As with Tunisia and Egypt, young people make up the majority of the
protesters, though people of all ages have taken to the streets in
more than a dozen cities across the country. As with similar
pro-democracy protests, there has been a strong cultural dimension,
including street theater, music, dancing, and other performance art.
Protesters have used tactics that illustrate the unity of the
movement, such as 50,000 hands being clasped above the crowd.
Yemen is the most heavily armed countries in the world in terms of
individual gun ownership, with some estimates as high as three weapons
per person. The fact that the millions of Yemenis who have taken to
the streets have consciously left them at home and largely maintained
a strict nonviolent discipline is nothing short of remarkable. At a
recent demonstration in the tribal al-Bayda region, men brought guns
only to throw them down on the ground shouting “silmiyya!”
(“peacefully!”), a common chant of the protests. Indeed, the extent
of the pro-democracy struggle and its commitment to nonviolence is
comparable to the recent revolutions in Tunisia and Egypt, and earlier
unarmed insurrections in Serbia, Czechoslovakia, the Philippines,
Chile, and elsewhere.
Despite diplomatic cables going back as far as 2005 indicating that
Saleh could potentially face a popular pro-democracy uprising, the
Obama administration appears to have been caught completely off-guard.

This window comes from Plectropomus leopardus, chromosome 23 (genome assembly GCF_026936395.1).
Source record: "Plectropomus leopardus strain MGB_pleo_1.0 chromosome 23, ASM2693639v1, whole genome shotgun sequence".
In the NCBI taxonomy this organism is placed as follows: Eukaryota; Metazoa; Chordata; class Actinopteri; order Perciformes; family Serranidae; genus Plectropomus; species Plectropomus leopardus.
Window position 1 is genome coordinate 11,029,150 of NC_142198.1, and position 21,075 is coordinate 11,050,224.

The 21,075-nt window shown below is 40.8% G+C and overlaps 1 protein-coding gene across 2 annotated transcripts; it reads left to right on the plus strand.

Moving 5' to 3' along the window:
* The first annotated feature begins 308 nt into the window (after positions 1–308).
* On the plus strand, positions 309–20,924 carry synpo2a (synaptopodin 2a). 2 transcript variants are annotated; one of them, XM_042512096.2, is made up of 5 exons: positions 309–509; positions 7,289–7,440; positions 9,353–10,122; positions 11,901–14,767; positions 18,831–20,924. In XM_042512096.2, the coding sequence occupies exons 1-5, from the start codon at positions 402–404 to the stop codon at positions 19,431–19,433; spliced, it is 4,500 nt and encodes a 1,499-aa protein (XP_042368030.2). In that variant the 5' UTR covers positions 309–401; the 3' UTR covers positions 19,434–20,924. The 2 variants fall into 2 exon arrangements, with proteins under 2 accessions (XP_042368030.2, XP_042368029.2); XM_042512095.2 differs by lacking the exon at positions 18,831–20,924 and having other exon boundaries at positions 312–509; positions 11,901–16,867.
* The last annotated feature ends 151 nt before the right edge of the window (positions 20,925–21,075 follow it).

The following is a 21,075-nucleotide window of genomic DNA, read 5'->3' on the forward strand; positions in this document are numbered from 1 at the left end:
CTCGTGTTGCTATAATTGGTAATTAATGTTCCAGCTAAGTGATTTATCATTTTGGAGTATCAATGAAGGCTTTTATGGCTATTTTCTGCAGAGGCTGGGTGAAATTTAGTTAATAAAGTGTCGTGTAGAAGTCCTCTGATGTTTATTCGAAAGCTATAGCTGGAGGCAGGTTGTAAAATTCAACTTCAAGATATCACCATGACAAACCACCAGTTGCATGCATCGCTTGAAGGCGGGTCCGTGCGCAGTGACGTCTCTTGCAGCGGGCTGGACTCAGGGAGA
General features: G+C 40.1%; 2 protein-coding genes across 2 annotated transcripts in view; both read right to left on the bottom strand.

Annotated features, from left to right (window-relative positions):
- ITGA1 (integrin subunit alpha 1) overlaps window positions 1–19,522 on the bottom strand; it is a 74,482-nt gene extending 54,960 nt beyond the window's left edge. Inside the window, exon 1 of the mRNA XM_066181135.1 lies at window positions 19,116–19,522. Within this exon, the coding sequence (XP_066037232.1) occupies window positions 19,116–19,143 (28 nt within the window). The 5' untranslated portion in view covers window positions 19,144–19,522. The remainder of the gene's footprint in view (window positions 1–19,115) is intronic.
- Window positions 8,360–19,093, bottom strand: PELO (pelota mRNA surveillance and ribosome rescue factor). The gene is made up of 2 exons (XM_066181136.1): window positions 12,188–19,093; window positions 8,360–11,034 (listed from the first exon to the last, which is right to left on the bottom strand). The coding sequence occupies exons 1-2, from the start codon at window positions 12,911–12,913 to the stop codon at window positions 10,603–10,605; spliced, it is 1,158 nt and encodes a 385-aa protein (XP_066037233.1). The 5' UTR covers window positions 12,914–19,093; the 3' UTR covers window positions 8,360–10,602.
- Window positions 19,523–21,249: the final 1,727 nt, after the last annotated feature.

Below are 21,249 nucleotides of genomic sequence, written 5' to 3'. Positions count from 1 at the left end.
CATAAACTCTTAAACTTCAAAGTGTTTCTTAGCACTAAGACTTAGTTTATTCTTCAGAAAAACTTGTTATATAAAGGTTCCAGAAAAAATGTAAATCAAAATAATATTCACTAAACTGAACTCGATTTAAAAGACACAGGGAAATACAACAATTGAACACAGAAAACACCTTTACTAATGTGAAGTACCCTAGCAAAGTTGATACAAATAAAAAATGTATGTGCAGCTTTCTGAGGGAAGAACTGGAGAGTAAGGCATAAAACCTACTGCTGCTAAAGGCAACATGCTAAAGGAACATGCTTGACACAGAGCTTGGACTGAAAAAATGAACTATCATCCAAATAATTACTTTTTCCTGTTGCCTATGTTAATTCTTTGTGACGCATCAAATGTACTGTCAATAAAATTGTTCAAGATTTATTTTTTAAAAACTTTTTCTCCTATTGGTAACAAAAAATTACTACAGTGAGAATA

U.S. Secretary of Defense Robert Gates acknowledged that Washington
had not planned for an era without Saleh. As one former ambassador to
Yemen put it in back in March, “For right now, he’s our guy.”
Since then, the Obama administration has belatedly joined its European
allies in encouraging Saleh to step aside. At the same time, the
United States has not been very supportive of the pro-democracy
protests either. For example, following government attacks on peaceful
pro-democracy protesters two weeks ago, which killed a dozen
protesters and injured hundreds of others, the U.S. embassy called on
the Yemenis to cooperate with the rather dubious Saudi-led
negotiations for a transition by “avoiding all provocative
demonstrations, marches and speeches in the coming days.”
Recently released Wikileaks cables have also demonstrated that U.S.
military assistance increased despite evidence that Saleh was using
U.S.-supplied weapons not against al-Qaeda as promised but against
domestic opposition to his increasingly repressive rule. As a result
of the popular protests, Washington has frozen the more than $1
billion in military aid currently in the pipeline. But Washington has
acted more out of concern over Saleh's successor than genuine outrage
at the dramatically increased repression.
It’s time for the United States to recognize that the future of the
Middle East is not in the hands of aging autocrats like Saleh or even
traditional elite oppositionists, but in civil society. Ultimately
power comes not from well-armed people at the top but from the consent
of the people.
Stephen Zunes, a Foreign Policy In Focus columnist, is a professor of
politics and chair of Middle Eastern Studies at the University of San
Francisco. He is the author, along with Jacob Mundy, of Western
Sahara: War, Nationalism, and Conflict Irresolution (Syracuse
University Press, 2010).